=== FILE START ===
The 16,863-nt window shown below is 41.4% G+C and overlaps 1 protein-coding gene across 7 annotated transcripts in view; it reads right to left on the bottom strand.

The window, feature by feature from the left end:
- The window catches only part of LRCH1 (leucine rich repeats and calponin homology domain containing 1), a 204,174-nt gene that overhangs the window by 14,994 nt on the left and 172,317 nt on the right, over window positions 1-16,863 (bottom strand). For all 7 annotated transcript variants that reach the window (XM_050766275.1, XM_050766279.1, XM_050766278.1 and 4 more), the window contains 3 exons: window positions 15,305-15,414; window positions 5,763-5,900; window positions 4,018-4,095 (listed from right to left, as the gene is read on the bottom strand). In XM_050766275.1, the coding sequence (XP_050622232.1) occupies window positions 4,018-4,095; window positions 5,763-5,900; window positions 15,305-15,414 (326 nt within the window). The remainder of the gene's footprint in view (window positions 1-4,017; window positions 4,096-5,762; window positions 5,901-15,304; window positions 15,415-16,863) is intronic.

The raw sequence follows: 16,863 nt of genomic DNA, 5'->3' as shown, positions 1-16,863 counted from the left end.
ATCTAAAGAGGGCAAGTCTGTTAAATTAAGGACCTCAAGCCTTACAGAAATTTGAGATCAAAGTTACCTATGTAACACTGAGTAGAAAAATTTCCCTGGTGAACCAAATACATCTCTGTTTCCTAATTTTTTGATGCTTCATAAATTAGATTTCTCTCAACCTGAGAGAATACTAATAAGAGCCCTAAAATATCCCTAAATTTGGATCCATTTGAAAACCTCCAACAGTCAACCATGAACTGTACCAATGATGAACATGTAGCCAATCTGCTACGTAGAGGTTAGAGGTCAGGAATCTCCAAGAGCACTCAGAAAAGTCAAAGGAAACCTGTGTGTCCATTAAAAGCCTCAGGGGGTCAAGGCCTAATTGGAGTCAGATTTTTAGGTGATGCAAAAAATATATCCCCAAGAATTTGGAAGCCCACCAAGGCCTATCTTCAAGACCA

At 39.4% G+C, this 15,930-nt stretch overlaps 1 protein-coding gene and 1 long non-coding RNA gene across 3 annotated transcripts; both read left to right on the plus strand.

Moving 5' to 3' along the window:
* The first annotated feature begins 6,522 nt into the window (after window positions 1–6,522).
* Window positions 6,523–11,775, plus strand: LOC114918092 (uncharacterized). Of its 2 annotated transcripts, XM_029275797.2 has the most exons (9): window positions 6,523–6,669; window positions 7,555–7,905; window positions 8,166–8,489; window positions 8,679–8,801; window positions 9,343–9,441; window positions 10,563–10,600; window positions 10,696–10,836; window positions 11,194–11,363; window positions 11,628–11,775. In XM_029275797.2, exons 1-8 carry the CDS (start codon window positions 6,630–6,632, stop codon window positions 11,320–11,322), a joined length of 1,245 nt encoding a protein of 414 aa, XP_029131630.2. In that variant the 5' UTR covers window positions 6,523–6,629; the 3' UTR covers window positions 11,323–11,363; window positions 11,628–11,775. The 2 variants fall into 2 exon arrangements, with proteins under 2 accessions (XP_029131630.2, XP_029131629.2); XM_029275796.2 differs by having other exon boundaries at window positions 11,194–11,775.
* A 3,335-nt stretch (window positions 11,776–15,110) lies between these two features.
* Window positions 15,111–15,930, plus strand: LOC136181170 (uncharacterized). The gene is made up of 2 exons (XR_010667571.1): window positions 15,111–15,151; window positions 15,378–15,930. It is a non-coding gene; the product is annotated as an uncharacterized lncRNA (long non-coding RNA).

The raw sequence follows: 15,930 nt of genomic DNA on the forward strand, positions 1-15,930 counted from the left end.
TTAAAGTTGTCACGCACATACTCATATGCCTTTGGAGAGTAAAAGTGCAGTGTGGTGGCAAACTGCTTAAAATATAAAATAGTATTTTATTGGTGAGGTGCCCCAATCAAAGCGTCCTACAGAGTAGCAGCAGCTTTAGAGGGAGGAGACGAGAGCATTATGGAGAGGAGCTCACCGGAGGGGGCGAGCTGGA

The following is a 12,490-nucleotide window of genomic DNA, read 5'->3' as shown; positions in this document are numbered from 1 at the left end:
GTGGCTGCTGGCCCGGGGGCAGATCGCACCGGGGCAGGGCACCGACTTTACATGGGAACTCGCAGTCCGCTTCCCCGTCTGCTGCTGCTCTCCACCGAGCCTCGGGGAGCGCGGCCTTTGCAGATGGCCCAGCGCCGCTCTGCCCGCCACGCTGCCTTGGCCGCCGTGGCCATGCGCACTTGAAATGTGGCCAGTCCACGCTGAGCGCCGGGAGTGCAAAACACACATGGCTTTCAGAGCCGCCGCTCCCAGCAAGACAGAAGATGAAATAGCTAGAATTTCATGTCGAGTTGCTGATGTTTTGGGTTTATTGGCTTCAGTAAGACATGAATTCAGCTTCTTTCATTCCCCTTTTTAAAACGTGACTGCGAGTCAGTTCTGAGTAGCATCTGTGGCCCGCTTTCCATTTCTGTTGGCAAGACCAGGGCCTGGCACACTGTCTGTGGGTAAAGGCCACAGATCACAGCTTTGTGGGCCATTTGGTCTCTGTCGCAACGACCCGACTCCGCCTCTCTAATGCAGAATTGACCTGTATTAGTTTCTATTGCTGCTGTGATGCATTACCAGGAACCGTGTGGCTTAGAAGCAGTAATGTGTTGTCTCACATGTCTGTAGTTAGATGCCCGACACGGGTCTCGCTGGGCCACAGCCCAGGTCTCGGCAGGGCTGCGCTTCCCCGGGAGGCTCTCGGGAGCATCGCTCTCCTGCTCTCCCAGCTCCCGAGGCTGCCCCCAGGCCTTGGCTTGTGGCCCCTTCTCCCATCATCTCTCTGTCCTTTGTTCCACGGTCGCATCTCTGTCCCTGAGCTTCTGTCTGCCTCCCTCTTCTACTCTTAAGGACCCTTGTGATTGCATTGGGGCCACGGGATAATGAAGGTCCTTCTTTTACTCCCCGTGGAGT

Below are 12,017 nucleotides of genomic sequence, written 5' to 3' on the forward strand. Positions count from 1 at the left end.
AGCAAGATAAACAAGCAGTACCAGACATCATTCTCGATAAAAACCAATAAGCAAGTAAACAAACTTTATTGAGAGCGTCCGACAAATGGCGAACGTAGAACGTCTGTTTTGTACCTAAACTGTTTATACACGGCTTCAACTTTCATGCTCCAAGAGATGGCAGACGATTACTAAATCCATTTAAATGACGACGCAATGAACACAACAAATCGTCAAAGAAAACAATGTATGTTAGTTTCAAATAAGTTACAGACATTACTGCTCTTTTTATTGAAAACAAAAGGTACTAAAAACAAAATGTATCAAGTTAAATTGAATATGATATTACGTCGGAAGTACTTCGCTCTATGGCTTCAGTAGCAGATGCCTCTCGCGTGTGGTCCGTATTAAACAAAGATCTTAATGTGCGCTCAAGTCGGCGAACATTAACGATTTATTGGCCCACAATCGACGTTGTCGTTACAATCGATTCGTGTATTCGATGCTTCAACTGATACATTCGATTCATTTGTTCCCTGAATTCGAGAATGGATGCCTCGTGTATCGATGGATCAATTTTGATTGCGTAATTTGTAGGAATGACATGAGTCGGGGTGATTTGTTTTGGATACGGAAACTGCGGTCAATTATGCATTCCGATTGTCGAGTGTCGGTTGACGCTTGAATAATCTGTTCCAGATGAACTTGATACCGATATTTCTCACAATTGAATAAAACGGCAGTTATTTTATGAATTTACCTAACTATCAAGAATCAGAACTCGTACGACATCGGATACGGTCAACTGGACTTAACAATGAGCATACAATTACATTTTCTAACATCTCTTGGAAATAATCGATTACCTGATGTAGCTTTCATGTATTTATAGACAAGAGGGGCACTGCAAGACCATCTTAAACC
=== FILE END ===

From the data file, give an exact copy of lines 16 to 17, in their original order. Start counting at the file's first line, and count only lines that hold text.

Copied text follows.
Below are 12,017 nucleotides of genomic sequence, written 5' to 3' on the forward strand. Positions count from 1 at the left end.
AGCAAGATAAACAAGCAGTACCAGACATCATTCTCGATAAAAACCAATAAGCAAGTAAACAAACTTTATTGAGAGCGTCCGACAAATGGCGAACGTAGAACGTCTGTTTTGTACCTAAACTGTTTATACACGGCTTCAACTTTCATGCTCCAAGAGATGGCAGACGATTACTAAATCCATTTAAATGACGACGCAATGAACACAACAAATCGTCAAAGAAAACAATGTATGTTAGTTTCAAATAAGTTACAGACATTACTGCTCTTTTTATTGAAAACAAAAGGTACTAAAAACAAAATGTATCAAGTTAAATTGAATATGATATTACGTCGGAAGTACTTCGCTCTATGGCTTCAGTAGCAGATGCCTCTCGCGTGTGGTCCGTATTAAACAAAGATCTTAATGTGCGCTCAAGTCGGCGAACATTAACGATTTATTGGCCCACAATCGACGTTGTCGTTACAATCGATTCGTGTATTCGATGCTTCAACTGATACATTCGATTCATTTGTTCCCTGAATTCGAGAATGGATGCCTCGTGTATCGATGGATCAATTTTGATTGCGTAATTTGTAGGAATGACATGAGTCGGGGTGATTTGTTTTGGATACGGAAACTGCGGTCAATTATGCATTCCGATTGTCGAGTGTCGGTTGACGCTTGAATAATCTGTTCCAGATGAACTTGATACCGATATTTCTCACAATTGAATAAAACGGCAGTTATTTTATGAATTTACCTAACTATCAAGAATCAGAACTCGTACGACATCGGATACGGTCAACTGGACTTAACAATGAGCATACAATTACATTTTCTAACATCTCTTGGAAATAATCGATTACCTGATGTAGCTTTCATGTATTTATAGACAAGAGGGGCACTGCAAGACCATCTTAAACC